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new jersey department of environmental protection  


Living with the Future in Mind
Goals and Indicators for New Jersey's Quality of Life
First Annual Update to the Sustainable State Project Report 2000

Indicator 38

Additional  Protected Natural Resources Indicators

39 - Drinking Water Quality

40 - Solid Waste Production

41 - Air Pollution

Greenhouse Gas Releases

Millions of tons of greenhouse gases released into the atmosphere annually (expressed as carbon dioxide equivalent weight): Recently increasing

  Things to think about 

New Jersey represents approximately 0.1 percent of the world’s population, yet generates approximately 0.5 percent of the world’s GHG emissions.

The longer we wait to act to address global warming, the more difficult and costly it will be. Prevention, as always, is the least expensive solution.

There are a number of near term and very cost effective options for minimizing and controlling GHG emissions. Examples include cars that get more miles per gallon and compact fluorescent light bulbs that save electricity, which are available now to help us save energy.

The majority of land in our state is not very high above sea level. Most of South Jersey is low-lying coastal plain.

Since we can now purchase our electricity in the same way we purchase phone service, one of the most important things we can do as individuals is buy "green" power - that is, the electricity generated from renewable sources and sources with the lowest environmental impacts.


Global warming is considered by many to be one of the most significant environmental threats to the future of modern civilization. Most of it is caused when gases released by human activities, particularly burning oil, coal, and gas, accumulate in the atmosphere and trap the sun’s heat - much the way the glass of a greenhouse traps heat. Most climate scientists believe that as a result of this warming of the earth, sea levels are going to rise; weather patterns will shift; hurricanes, tropical pests, and diseases will travel farther north; and differing rainfalls will alter crop patterns. We in New Jersey are participants in changing the climate of our state and of our world.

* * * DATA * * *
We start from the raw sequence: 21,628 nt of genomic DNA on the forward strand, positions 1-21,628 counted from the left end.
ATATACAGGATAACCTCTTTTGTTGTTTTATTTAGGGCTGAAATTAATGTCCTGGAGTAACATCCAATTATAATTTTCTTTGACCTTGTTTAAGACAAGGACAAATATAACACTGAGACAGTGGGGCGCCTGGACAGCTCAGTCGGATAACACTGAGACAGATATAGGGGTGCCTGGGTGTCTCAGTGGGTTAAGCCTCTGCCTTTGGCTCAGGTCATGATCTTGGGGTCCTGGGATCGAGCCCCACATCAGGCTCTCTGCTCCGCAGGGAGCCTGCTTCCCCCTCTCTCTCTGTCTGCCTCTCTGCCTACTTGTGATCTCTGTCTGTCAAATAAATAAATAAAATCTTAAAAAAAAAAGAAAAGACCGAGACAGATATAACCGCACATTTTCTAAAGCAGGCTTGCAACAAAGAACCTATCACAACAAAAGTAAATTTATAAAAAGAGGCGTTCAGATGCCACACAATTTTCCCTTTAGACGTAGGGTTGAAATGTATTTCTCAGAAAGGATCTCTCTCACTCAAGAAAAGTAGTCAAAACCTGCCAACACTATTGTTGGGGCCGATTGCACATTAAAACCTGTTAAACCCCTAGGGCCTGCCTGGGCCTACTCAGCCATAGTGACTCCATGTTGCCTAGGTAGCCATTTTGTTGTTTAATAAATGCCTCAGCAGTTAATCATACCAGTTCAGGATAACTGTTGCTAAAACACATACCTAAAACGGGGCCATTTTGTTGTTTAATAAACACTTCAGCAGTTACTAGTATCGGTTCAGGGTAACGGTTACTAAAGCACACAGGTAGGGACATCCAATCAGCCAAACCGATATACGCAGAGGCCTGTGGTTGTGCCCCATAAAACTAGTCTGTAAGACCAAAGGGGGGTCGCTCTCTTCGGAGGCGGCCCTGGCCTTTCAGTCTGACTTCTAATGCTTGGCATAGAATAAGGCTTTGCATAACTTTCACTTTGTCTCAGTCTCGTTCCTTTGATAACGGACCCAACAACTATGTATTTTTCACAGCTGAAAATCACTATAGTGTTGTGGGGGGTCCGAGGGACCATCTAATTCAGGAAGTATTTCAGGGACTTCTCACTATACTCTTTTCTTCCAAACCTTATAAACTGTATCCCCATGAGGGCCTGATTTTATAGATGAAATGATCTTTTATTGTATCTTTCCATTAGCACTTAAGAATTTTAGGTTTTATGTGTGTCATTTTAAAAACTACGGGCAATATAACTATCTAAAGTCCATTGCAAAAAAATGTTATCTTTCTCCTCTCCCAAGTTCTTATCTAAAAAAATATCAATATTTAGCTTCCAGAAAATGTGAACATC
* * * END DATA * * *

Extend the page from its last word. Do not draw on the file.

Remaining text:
Unchecked climate change could impose serious burdens on our economy. A rise in sea level that inundates the shore could cause billions of dollars in property damage. Changing rainfall patterns could cause major crop losses and affect future drinking water supplies. New Jersey could become more vulnerable to hurricanes, floods, new pests, and diseases migrating north from tropical places. Reducing greenhouse gas (GHG) emissions before the full effects are felt presents economic challenges and opportunities.


If some predictions are correct, global warming could trigger a wave of massive environmental transformations, causing whole ecosystems to radically change in an attempt to adapt to new conditions. This will lead to invasions of exotic species that will displace native wildlife and become carriers of new diseases. Species extinction may result and entire habitats could disappear forever. The full consequences of such upheaval are unknown.


It is only through cooperation, from the local to the international level, that we can address this problem. The United States is the largest greenhouse gas emitter in the world. Other countries have begun to express significant anger toward our country because our emissions cause problems with which they will have to deal.

Knowledge Gaps

A large majority of scientists believe that global warming and climate change is happening. However, we do not know how serious the effects may be or what reductions in greenhouse emissions are necessary to prevent global warming. These data are only estimates and will vary from actual emissions.

Data Source: New Jersey Department of Environmental Protection

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Copyright © State of New Jersey, 1996-2006
Department of Environmental Protection
P. O. Box 402
Trenton, NJ 08625-0402

Last Modified: May 1, 2007

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